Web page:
Some math problems from video games. - Printable Version +- HP Forums ( https://www.hpmuseum.org/forum)+-- Forum: Not HP Calculators ( /forum-7.html)+--- Forum: Not remotely HP Calculators ( /forum-9.html)+--- Thread: Some math problems from video games. ( /thread-8890.html) |

Some math problems from video games. - pier4r - 08-24-2017 08:00 PM
As far as my experience goes, normally in a game there is, aside from the ubiquitous logic that is required in programming, a lot of math involved in the graphic engine, or graphical interface and/or in the physics engine; but there are few games that involve non-trivial math in terms of game mechanics (that is, the set of rules that normally are taken in consideration by the player to win the game). Well a recent sets of geometrical problems arose in Gladiabots (I recommend the game if you like solving problems with logic. I also recommend Euclidea). I did not attack them yet but I think they may be interesting. In the game a damaged robot can flee from enemies, but until today the flee options were somewhat limited. Recently it was introduced the "free from all units that satisfy those conditions". The "all" part was mapped to the average position on the map of all the units that satisfy the given conditions. In images, it is the following. So if the red points (enemies) don't move, the damaged robot (black) will move away from the blue dot in a straight line. People complained because sometimes this solution does not really ensure that the damaged robot follows the shortest path (shortest as in "shortest felt by a player") to go away as quick as possible from the closest enemy and at the same time from all the other selected enemies. So they started to proposed several ideas. The first based on the average angle. The angle between the robot and an enemy is given by: robot, enemy, fixed point on the map (so far East is chosen. That is the point x=50, y=0 . The map has points from x=-50 to x=50 and y=-50 to y=50). The resulting average of all angles computed against the selected enemies determines a place on the map from which the robot flees. My observation about this is that (a) even with static enemies, the point could move as soon as the robot moves (because the angles change). I still have to prove this though. (b) due to (a), the robot may not follow a straight line while fleeing (as for 'a' I need to prove this as well). (c) there could be multiple points that could generate the computed average angle given the triplet: robot, resulting point, fixed point. For example for an angle of 90 degrees there is an entire semi circle of possible resulting points if I am not mistaken. Then there is the proposal with adding vectors. One draws the vectors from the robot to the selected enemies, and then add those, finding the resulting vector that would determine a point (on the map or on an extended plane since the map is limited) from where to flee. Questions: is this point equal to the one found with the average angle in all cases? (I would tend for the "no") Third proposal so far : (actually the circle can be draw with the radius equal to the furthest selected enemy from the given robot) Questions: is the point computed as shown from the figure above effective compared to the average position? (for effective, see earlier paragraphs). Would it lay on the same line that connects the average position of all selected enemies? RE: Some math problems from video games. - AlexFekken - 08-25-2017 03:32 AM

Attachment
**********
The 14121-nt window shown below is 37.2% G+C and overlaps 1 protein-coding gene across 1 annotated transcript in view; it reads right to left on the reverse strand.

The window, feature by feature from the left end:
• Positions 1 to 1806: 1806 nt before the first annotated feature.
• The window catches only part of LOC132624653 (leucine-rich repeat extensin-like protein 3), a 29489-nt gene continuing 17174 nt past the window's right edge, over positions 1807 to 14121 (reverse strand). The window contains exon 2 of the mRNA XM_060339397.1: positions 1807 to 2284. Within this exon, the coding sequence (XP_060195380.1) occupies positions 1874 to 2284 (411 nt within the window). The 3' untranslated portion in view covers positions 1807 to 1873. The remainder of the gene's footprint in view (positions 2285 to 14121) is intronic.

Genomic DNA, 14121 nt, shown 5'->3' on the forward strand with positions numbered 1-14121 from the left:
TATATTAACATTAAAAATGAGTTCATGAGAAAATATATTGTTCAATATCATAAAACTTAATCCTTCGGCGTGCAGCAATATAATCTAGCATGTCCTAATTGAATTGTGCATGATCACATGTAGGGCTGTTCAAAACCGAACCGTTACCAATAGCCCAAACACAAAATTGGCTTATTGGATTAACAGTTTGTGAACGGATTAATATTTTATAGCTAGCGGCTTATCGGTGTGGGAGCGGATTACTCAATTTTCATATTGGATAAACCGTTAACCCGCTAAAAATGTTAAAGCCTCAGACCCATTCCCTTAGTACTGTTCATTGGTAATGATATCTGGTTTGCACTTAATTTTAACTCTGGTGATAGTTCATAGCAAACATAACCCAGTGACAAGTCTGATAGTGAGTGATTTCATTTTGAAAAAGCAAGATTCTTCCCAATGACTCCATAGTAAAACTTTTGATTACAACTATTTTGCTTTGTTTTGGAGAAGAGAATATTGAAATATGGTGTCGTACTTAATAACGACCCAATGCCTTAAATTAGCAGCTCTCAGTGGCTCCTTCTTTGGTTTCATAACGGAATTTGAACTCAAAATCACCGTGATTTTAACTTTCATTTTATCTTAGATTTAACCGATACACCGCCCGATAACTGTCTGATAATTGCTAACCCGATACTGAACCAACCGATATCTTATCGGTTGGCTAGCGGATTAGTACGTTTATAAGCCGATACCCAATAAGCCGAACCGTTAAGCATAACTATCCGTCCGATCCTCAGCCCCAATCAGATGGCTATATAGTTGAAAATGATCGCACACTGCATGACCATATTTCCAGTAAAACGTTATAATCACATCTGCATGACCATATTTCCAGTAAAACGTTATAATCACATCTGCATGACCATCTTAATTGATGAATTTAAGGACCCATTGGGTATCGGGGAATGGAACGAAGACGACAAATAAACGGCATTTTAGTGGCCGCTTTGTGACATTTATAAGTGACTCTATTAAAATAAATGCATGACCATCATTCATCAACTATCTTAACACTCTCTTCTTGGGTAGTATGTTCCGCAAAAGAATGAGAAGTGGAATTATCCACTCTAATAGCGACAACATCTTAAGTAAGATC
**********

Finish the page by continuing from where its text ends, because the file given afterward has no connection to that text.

OK, it's Friday afternoon, let's generalize... How about associating a repulsive force field with each enemy, e.g. through a set of potential functions V(i,|r-r_i|) that (presumably) decrease with the distance (|r-r_i|) to the enemy object (i). By allowing these to depend on (i) you can cater for different types (strengths, ranges,...) of enemies. To escape your enemies' "force field" you would then simply follow "minus the gradient" of the total potential, just like water running downhill, to minimize the potential (threat).... And you can make it fancier by allowing the potentials to depend on angles relative to the enemies' orientations (blind spots, direction of barrels?) as well. RE: Some math problems from video games. - pier4r - 08-25-2017 07:36 AM
Alex nice idea! I'll pass it over. Only, it is Friday morning. Europe time, best time. RE: Some math problems from video games. - Jlouis - 08-28-2017 12:01 PM
This is an amazing thread, thanks. I don't know much about this subject, but I am really interested now. Please, post more about it. Thanks again. RE: Some math problems from video games. - ijabbott - 09-03-2017 02:21 PM
With the adding vectors method, the furthest enemy would have the most influence on the direction to flee, which seems counter intuitive. Perhaps retaining the directions of the vectors, but replacing the distances with their reciprocals would give better results. I think this is the same as AlexFekken's proposal when force is inversely proportional to distance. RE: Some math problems from video games. - pier4r - 09-03-2017 10:26 PM
I did some sketches about "sandpiles" where sands accumulates in the position of the considered enemy bots, so the escaping bot can escape away like water, but I have to code it to see if it works in some random cases. |